The nuclear submarine technology that Australia will acquire through the AUKUS alliance is only one element of a major recalibration of Australian and US strategies to counter China.
The six-kilometre-long Padma Bridge will greatly enhance connectivity across Bangladesh and exemplifies China’s expanding soft power.
New air and diplomatic links between Bahrain and Israel are coming into effect and, together with increased trade volumes, constitute the latest developments flowing from the Abraham Accords, which are beginning to bring demonstrable benefits.
Iran’s role in Afghanistan is likely to be important, due to its geographic location and also because, while Tehran will seek to find common ground with other countries, including China, it is also likely to follow an independent policy driven by its own strategic interests, especially in the South Asian context.
While Motegi’s visit to Tehran will boost Iran-Japan ties, it will have a greater impact on other international issues, notably the Iran nuclear agreement and Afghanistan.
In joining the New Development Bank (NDB), outward-looking Uruguay will conceivably feel very much at home among the countries of the Indo-Pacific. It will be looking to the NBD to help further those linkages as it continues to diversify its economy and further reduce its dependence on its large recession-prone neighbours.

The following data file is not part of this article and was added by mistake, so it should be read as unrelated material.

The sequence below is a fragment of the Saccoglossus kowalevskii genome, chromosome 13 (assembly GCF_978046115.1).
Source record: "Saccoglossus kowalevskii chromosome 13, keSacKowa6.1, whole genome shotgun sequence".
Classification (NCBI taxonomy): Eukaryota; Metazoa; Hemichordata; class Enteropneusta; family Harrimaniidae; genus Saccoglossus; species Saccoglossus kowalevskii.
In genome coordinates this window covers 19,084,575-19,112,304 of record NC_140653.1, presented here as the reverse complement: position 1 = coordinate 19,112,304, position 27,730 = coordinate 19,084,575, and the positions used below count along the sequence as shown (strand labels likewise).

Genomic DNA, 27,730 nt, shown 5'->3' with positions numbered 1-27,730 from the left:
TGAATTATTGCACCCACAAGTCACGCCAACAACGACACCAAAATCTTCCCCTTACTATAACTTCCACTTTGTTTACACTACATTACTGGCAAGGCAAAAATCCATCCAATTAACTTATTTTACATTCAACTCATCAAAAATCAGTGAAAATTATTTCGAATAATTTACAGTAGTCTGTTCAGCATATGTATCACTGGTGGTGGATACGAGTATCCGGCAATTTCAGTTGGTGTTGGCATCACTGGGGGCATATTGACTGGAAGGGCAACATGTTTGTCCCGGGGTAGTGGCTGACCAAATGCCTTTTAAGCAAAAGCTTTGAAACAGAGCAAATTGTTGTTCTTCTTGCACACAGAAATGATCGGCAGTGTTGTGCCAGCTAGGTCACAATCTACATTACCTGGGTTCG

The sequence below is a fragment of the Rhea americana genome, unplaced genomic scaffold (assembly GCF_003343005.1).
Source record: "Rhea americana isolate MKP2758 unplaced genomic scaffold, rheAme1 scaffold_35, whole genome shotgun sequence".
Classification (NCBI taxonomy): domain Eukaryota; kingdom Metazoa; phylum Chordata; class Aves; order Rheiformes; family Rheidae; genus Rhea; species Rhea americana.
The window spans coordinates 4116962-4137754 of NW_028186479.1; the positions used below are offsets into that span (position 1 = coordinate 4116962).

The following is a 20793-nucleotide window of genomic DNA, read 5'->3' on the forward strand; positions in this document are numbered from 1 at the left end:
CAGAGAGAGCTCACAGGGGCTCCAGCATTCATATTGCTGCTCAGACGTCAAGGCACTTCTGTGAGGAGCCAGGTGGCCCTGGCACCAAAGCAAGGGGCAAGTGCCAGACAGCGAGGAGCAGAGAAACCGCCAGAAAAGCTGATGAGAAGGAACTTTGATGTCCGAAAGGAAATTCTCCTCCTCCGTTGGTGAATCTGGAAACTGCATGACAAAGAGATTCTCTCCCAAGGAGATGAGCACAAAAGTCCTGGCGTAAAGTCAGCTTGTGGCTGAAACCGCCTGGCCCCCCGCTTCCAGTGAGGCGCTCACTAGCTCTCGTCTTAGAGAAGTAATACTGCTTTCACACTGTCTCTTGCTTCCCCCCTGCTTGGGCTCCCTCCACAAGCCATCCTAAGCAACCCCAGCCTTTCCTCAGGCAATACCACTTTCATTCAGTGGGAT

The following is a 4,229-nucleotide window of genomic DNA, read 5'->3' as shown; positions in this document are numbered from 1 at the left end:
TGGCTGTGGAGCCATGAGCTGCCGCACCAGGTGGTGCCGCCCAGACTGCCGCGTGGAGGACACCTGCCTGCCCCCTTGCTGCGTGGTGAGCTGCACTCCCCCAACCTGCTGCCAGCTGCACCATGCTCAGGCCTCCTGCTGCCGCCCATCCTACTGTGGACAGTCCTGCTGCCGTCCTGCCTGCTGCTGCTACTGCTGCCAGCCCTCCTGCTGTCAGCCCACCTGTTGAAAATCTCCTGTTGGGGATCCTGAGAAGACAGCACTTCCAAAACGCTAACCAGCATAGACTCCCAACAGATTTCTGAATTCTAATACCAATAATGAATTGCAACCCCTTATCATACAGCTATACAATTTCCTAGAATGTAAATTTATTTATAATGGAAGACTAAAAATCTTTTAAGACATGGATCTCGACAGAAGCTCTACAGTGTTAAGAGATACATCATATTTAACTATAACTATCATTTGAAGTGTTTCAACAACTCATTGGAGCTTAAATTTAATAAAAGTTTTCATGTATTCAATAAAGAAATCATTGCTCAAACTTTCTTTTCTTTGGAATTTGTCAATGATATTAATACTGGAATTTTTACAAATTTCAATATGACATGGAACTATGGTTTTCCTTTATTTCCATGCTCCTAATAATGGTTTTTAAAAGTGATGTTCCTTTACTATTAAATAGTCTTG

The removal of restrictions will be a tremendous help to South Asian expats who would normally be employed in the UAE but who have been stranded outside its borders due to Covid-19, and for those who have business interests in the Emirates but who have been unable to travel there.
Washington and its allies must realise that open-ended wars on terrorism are futile and that a successful counterterrorism policy must address the legitimate political grievances that al-Qaeda claims to champion.
It remains to be seen whether the Taliban will depend only on China and Pakistan or if it will cultivate ties with other important actors in the region, such as Qatar, Iran, Russia and India.
Given the enduring and violent nature of the Tatmadaw’s crimes, it is left to international bodies like the International Court of Justice and the United Nations General Assembly to challenge and prosecute them.